THREE THINGS SHOULD BE IN PLACE... ACCESS TO THE RIGHT DATA, INSTANTANEOUS INSIGHTS AND DOING THIS AT SCALE
Hotstar during the 2019 ICC Cricket World Cup semi-final between India and New Zealand. But it was the tournament’s final match, pulling in 32 million viewers and achieving a global record for highest CCV of any livestreamed event ever, that truly knocked records out of the park. AIMING FOR STREAMING SUCCESS What this record-setting event shows us is how important it is to understand and monitor exactly what your viewers are experiencing. Pairing that with insights on issues that you can address in real time is what makes for successful streaming events. Major broadcasters now insist on having access to reliable video monitoring systems that deliver actionable real-time insights with very low latency.
To handle any major streaming event, three things should be in place. The first is access to the right data. The team running an event needs to know exactly what viewers are seeing, and the insights need to be easy to find. Second is that these insights should be available instantaneously. If problems arise, but it takes several minutes for the data to become available, it’s often too late to solve the problem before it impacts viewers and their experience. Third is doing this at scale. It’s not enough to provide actionable insight or deliver data quickly if a system falls under enormous scale – this is the hardest thing to get right. BIG HITTERS To find out how to deliver this for your next major livestreamed event, we sought the advice of Jon Dahl, co-founder and CEO of Mux, a company with the knowledge to support great video experience. Established by a team of true experts in online video, the founders of Mux built Zencoder, Video.js and Demuxed, the world’s premiere video engineering conference. Using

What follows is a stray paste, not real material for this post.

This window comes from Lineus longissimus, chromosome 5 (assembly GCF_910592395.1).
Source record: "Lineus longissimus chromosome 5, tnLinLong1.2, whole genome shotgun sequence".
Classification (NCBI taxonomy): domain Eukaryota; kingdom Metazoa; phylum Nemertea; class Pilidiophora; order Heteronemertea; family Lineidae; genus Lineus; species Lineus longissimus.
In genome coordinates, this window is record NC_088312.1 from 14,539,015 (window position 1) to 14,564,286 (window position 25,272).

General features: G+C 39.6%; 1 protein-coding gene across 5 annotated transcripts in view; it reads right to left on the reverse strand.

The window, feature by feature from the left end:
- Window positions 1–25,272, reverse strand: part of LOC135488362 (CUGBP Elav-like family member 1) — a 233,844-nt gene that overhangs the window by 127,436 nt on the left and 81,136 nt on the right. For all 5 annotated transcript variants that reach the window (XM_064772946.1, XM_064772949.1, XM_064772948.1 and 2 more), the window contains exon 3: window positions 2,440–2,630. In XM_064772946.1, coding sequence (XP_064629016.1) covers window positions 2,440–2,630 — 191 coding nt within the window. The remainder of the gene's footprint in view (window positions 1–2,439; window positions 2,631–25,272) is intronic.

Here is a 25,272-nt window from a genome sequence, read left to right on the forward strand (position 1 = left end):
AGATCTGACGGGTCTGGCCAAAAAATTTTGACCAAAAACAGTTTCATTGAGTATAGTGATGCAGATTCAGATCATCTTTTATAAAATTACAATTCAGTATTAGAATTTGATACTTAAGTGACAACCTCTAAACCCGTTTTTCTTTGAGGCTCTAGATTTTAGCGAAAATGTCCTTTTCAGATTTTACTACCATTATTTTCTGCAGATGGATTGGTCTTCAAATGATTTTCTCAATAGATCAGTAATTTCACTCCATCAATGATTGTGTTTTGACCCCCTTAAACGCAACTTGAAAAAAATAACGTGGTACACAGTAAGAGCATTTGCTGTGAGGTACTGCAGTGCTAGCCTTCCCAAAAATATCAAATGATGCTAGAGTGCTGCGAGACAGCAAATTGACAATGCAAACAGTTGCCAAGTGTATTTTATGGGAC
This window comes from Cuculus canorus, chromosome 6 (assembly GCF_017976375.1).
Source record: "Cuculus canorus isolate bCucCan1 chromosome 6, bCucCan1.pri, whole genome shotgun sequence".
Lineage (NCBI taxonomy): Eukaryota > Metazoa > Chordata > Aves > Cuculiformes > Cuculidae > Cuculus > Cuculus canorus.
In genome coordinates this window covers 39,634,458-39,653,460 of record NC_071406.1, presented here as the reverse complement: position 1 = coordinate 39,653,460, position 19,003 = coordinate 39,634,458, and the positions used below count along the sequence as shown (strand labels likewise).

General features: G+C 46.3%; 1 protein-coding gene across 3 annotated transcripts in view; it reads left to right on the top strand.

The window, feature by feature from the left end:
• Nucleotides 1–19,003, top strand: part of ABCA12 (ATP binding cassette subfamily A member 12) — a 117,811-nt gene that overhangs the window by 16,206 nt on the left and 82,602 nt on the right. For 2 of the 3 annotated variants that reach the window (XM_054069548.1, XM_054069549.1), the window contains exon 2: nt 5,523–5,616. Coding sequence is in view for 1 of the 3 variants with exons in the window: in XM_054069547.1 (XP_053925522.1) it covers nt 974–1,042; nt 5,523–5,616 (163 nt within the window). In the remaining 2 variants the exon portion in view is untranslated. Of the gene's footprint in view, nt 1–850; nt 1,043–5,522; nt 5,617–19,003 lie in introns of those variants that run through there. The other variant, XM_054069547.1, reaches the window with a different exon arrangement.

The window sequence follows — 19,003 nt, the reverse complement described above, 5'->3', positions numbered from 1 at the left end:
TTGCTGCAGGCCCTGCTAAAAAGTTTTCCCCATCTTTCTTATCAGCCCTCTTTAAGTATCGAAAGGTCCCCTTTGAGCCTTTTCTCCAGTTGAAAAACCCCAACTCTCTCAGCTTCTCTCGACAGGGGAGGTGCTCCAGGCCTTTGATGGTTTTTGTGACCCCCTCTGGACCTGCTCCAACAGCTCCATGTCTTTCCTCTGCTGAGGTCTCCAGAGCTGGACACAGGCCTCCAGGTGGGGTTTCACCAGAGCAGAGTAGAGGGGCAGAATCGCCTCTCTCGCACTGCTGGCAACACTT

AT THE FOREFRONT OF CRICKET
The IPL is a franchise-based cricket competition with teams that each represent an Indian city or region. When the tournament was first founded, an auction was held to determine the cities the teams would be based in as well as the owners. Taking place between March and June every year, it usually lasts approximately seven weeks. Due to Covid-19, the 2020 edition took place from September to November in the United Arab Emirates.
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